We were able to stand and applaud all our heroes as they did their laps around the ground. By that time, Desmond and Fox had gone behind a police bus and were indulging. They refused to listen to me when I warned them that if they got arrested, we would not be able to return home and my father would probably beat me, shoot me and then disown me. That cut no ice with them despite all the snow cones on sale around us and the bits and pieces we were putting in our cups.
The West Indies won the toss and batted. Stephen Camacho made 87, most likely inspired by our constant applause and the bottle of the appropriately named British Guiana Rum, the fine, dark blend “Top Dog,” that a friend had given me. Then Seymour Nurse and Rohan Kanhai came together and it was heaven. Nurse made 136 and Kanhai 153. Even better, the skies opened up for me and my miracle. One of the two England opening bowlers tried to stop a ferocious straight drive from Kanhai, lost his footing and almost his hand when he hit the ground.
I was blessed. The bowler was John Snow and all of us who were there that day saw Snowfall in the Queen’s Park Oval. We clutched one another as we left the grounds, happy like pappy, all planning to joke about what we witnessed, not just the brilliant West Indies batting but the miracle we had been part of. It became the joke of the week.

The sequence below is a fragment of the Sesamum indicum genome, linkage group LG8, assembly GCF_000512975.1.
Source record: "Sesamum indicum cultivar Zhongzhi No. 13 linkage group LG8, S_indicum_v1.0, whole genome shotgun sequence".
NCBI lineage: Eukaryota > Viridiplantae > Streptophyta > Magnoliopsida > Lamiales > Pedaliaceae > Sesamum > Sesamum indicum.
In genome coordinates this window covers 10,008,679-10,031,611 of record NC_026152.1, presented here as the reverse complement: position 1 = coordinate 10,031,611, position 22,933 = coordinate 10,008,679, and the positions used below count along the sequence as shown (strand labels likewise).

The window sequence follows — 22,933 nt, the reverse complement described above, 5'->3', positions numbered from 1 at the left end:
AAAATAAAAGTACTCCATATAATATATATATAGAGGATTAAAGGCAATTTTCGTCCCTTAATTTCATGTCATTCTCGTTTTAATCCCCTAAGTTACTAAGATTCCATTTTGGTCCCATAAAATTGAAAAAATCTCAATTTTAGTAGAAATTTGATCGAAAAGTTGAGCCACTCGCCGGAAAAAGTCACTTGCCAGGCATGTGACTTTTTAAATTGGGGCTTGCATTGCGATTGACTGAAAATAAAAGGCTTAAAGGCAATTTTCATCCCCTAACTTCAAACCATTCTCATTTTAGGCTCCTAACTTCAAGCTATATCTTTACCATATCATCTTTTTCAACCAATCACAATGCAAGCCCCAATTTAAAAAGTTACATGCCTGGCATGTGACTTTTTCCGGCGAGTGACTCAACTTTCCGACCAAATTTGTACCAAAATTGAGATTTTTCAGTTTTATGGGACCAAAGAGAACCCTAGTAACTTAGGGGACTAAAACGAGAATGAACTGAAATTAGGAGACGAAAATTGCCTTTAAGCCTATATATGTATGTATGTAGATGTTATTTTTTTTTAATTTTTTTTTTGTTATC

Now, in my 76th year, I have experienced a third wonder but this one, like my father’s car, is second-hand. I was heading to a friend’s place in North East Trinidad and the weather was as wicked as the witches in Macbeth. It was all thunder, lightning and rain with hurly-burly in the heavens and on the road ahead of me. Later, I found out that instead of hell and high water the area to which I was heading had gone to hail and back. Barbados had at least one hailstone experience, Jamaica had hail and even snow at the top of its Blue Mountains, but this was a rare event for Trinidad.
Of course, after the loud drumming on their roofs, Trinis resorted to humour as their way of dealing with fear. One told me, “Boy, I wondered why the traffic was so bad.” He paused and when I did not respond, laughed and explained “It was trying to hail a taxi.” Another friend, who lives near a golf course close to where the hail fell, called me. “Boy the hailstones that hit the windows of my car were big like golf balls. I almost get a hole in one.” I queried, “So what happened after? Did coins start to fall down on your car?” Not getting a response, I put on my best English accent, “That, at least, would have been some change in the weather.”
This was my way of avoiding the hard fact that because of climate change, hailstorms will increase and, at the same time, become more severe and costly even in Trinidad which is the most southerly of Caribbean islands and relatively close to the equator. All I could do was ask him, “What is the difference between weather like the one we experienced earlier and climate?” Then, when he gave up, I explained, “Well you can’t weather a tree, but you can climate.”
*Tony Deyal was last seen predicting that pretty soon in the Caribbean the weather forecast will be for freezing cold hail and we will go around wishing everyone an ice day.